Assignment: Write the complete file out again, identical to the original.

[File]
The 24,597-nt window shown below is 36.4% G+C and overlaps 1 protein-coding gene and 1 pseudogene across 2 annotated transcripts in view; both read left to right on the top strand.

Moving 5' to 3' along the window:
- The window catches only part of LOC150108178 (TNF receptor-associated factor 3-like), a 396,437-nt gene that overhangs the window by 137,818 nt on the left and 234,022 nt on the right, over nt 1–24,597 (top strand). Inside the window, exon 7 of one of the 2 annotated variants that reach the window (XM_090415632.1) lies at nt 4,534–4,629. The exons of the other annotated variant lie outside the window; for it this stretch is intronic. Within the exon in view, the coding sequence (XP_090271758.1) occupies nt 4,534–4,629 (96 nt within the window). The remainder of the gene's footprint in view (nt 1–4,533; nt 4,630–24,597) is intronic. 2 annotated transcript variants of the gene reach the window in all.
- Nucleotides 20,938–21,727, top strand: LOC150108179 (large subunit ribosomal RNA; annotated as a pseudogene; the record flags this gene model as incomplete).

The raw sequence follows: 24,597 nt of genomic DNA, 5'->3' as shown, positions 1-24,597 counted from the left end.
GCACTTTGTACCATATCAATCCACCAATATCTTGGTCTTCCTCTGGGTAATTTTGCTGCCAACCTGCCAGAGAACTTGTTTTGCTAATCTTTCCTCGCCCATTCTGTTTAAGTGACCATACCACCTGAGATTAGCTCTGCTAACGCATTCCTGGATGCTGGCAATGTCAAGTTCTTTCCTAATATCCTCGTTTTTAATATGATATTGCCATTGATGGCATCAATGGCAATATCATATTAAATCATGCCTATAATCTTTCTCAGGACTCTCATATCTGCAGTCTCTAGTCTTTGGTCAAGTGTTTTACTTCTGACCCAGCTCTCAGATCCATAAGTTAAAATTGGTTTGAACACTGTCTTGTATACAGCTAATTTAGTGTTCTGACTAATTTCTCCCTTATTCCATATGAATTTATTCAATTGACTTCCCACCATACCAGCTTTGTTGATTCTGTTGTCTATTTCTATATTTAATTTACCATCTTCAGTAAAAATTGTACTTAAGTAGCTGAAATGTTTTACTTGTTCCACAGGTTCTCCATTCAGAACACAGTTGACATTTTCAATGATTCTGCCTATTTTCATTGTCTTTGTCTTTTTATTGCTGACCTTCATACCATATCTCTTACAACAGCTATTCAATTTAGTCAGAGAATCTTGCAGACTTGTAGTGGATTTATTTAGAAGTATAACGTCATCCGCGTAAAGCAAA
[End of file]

The 24,597-nt window shown below is 36.4% G+C and overlaps 1 protein-coding gene and 1 pseudogene across 2 annotated transcripts in view; both read left to right on the top strand.

Moving 5' to 3' along the window:
- The window catches only part of LOC150108178 (TNF receptor-associated factor 3-like), a 396,437-nt gene that overhangs the window by 137,818 nt on the left and 234,022 nt on the right, over nt 1–24,597 (top strand). Inside the window, exon 7 of one of the 2 annotated variants that reach the window (XM_090415632.1) lies at nt 4,534–4,629. The exons of the other annotated variant lie outside the window; for it this stretch is intronic. Within the exon in view, the coding sequence (XP_090271758.1) occupies nt 4,534–4,629 (96 nt within the window). The remainder of the gene's footprint in view (nt 1–4,533; nt 4,630–24,597) is intronic. 2 annotated transcript variants of the gene reach the window in all.
- Nucleotides 20,938–21,727, top strand: LOC150108179 (large subunit ribosomal RNA; annotated as a pseudogene; the record flags this gene model as incomplete).

The raw sequence follows: 24,597 nt of genomic DNA, 5'->3' as shown, positions 1-24,597 counted from the left end.
GCACTTTGTACCATATCAATCCACCAATATCTTGGTCTTCCTCTGGGTAATTTTGCTGCCAACCTGCCAGAGAACTTGTTTTGCTAATCTTTCCTCGCCCATTCTGTTTAAGTGACCATACCACCTGAGATTAGCTCTGCTAACGCATTCCTGGATGCTGGCAATGTCAAGTTCTTTCCTAATATCCTCGTTTTTAATATGATATTGCCATTGATGGCATCAATGGCAATATCATATTAAATCATGCCTATAATCTTTCTCAGGACTCTCATATCTGCAGTCTCTAGTCTTTGGTCAAGTGTTTTACTTCTGACCCAGCTCTCAGATCCATAAGTTAAAATTGGTTTGAACACTGTCTTGTATACAGCTAATTTAGTGTTCTGACTAATTTCTCCCTTATTCCATATGAATTTATTCAATTGACTTCCCACCATACCAGCTTTGTTGATTCTGTTGTCTATTTCTATATTTAATTTACCATCTTCAGTAAAAATTGTACTTAAGTAGCTGAAATGTTTTACTTGTTCCACAGGTTCTCCATTCAGAACACAGTTGACATTTTCAATGATTCTGCCTATTTTCATTGTCTTTGTCTTTTTATTGCTGACCTTCATACCATATCTCTTACAACAGCTATTCAATTTAGTCAGAGAATCTTGCAGACTTGTAGTGGATTTATTTAGAAGTATAACGTCATCCGCGTAAAGCAAA